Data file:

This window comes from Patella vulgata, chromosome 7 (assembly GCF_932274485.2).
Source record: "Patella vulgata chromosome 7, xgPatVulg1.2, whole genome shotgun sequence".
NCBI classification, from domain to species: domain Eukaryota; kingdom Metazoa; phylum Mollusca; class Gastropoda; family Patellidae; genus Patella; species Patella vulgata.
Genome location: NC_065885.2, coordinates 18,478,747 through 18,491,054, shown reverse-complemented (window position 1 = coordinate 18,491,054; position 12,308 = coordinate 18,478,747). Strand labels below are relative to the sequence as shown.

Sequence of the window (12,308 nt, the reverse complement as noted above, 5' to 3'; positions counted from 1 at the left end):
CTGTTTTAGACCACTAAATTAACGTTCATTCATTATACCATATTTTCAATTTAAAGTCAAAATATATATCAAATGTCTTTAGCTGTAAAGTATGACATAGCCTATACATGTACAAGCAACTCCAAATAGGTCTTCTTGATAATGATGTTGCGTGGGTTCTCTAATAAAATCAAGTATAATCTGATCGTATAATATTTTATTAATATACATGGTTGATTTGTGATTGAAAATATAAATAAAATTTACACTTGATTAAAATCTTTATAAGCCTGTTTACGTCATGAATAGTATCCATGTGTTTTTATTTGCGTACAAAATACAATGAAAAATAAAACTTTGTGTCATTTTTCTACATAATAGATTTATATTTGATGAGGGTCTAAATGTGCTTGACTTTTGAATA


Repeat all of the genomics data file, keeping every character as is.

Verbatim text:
This window comes from Patella vulgata, chromosome 7 (assembly GCF_932274485.2).
Source record: "Patella vulgata chromosome 7, xgPatVulg1.2, whole genome shotgun sequence".
NCBI classification, from domain to species: domain Eukaryota; kingdom Metazoa; phylum Mollusca; class Gastropoda; family Patellidae; genus Patella; species Patella vulgata.
Genome location: NC_065885.2, coordinates 18,478,747 through 18,491,054, shown reverse-complemented (window position 1 = coordinate 18,491,054; position 12,308 = coordinate 18,478,747). Strand labels below are relative to the sequence as shown.

Sequence of the window (12,308 nt, the reverse complement as noted above, 5' to 3'; positions counted from 1 at the left end):
CTGTTTTAGACCACTAAATTAACGTTCATTCATTATACCATATTTTCAATTTAAAGTCAAAATATATATCAAATGTCTTTAGCTGTAAAGTATGACATAGCCTATACATGTACAAGCAACTCCAAATAGGTCTTCTTGATAATGATGTTGCGTGGGTTCTCTAATAAAATCAAGTATAATCTGATCGTATAATATTTTATTAATATACATGGTTGATTTGTGATTGAAAATATAAATAAAATTTACACTTGATTAAAATCTTTATAAGCCTGTTTACGTCATGAATAGTATCCATGTGTTTTTATTTGCGTACAAAATACAATGAAAAATAAAACTTTGTGTCATTTTTCTACATAATAGATTTATATTTGATGAGGGTCTAAATGTGCTTGACTTTTGAATA